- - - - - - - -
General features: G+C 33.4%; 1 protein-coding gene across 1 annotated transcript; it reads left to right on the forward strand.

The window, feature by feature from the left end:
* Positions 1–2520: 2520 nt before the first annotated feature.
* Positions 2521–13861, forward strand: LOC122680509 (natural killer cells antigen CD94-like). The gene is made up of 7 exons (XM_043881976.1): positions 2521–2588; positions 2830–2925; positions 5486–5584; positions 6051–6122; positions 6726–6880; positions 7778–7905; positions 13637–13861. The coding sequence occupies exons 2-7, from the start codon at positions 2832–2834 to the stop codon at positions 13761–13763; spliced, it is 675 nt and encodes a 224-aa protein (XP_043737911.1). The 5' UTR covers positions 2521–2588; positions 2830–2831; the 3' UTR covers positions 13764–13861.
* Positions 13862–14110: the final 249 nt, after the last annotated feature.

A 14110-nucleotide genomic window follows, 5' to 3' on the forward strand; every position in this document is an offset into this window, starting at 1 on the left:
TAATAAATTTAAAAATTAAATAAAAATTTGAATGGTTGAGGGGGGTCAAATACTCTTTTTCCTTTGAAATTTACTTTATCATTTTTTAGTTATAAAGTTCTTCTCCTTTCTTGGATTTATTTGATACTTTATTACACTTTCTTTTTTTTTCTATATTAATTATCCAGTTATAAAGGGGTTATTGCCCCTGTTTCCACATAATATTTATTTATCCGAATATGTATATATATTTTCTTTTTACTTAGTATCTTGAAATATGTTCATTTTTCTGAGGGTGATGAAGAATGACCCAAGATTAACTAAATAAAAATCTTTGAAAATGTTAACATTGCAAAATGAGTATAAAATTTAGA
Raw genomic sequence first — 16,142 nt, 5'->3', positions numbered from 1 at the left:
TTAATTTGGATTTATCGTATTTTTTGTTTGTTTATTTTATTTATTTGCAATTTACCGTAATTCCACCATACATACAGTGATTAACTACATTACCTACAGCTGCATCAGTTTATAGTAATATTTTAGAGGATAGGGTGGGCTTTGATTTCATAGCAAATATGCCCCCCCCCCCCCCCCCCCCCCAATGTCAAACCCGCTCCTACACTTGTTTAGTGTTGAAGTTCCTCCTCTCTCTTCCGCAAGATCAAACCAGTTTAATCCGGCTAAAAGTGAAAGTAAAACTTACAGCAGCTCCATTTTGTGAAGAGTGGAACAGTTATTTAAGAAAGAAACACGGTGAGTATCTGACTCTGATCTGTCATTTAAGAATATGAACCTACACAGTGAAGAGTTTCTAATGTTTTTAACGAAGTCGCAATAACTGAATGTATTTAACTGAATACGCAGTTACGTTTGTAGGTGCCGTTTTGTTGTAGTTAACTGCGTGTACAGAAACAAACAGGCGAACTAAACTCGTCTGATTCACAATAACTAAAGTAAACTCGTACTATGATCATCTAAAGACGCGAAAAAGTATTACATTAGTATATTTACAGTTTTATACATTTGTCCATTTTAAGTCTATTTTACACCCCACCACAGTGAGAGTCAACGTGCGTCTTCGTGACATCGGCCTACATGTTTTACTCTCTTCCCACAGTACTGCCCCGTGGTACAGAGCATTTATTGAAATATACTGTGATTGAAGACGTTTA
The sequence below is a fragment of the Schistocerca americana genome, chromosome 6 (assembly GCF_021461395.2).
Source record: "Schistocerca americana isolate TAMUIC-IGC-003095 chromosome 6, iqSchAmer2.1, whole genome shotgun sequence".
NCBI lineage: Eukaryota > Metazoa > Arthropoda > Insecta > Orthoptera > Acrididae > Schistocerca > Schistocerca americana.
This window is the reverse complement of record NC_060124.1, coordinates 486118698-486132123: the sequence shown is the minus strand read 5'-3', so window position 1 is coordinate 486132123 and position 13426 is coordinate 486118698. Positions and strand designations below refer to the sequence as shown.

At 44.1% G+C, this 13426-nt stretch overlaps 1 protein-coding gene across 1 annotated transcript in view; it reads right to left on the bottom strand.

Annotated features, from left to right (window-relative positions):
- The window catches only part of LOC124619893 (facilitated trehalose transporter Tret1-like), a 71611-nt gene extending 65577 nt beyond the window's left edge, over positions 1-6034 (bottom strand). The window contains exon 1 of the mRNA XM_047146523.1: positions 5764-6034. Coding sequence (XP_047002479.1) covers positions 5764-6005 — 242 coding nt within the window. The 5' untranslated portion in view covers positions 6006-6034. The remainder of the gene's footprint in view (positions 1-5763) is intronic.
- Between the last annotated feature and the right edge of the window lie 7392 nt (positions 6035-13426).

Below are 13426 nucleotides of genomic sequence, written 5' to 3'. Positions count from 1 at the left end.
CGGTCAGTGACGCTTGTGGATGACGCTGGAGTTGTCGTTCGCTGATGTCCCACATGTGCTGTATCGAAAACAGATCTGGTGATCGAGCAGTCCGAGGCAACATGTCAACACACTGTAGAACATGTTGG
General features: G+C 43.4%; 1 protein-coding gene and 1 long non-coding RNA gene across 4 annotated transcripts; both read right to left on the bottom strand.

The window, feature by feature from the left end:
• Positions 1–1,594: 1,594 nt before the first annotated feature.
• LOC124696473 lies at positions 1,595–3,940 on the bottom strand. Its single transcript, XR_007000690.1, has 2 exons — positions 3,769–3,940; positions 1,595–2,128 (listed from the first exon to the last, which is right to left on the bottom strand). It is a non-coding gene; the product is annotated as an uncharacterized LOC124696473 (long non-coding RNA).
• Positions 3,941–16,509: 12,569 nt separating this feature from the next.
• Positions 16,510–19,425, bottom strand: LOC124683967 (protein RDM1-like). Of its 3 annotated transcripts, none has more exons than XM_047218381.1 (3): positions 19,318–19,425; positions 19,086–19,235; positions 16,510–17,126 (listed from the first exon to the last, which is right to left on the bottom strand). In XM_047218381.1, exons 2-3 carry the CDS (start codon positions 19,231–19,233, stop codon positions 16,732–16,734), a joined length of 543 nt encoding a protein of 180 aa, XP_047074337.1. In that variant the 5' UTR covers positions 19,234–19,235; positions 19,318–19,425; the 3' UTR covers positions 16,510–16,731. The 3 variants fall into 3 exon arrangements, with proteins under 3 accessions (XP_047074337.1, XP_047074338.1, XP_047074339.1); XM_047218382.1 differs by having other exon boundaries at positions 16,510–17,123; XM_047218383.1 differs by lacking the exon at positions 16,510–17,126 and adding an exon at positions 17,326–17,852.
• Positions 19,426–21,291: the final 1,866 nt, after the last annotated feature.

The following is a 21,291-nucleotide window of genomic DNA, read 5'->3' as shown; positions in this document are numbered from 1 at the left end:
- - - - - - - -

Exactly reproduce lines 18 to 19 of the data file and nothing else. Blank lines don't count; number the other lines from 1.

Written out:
Below are 13426 nucleotides of genomic sequence, written 5' to 3'. Positions count from 1 at the left end.
CGGTCAGTGACGCTTGTGGATGACGCTGGAGTTGTCGTTCGCTGATGTCCCACATGTGCTGTATCGAAAACAGATCTGGTGATCGAGCAGTCCGAGGCAACATGTCAACACACTGTAGAACATGTTGG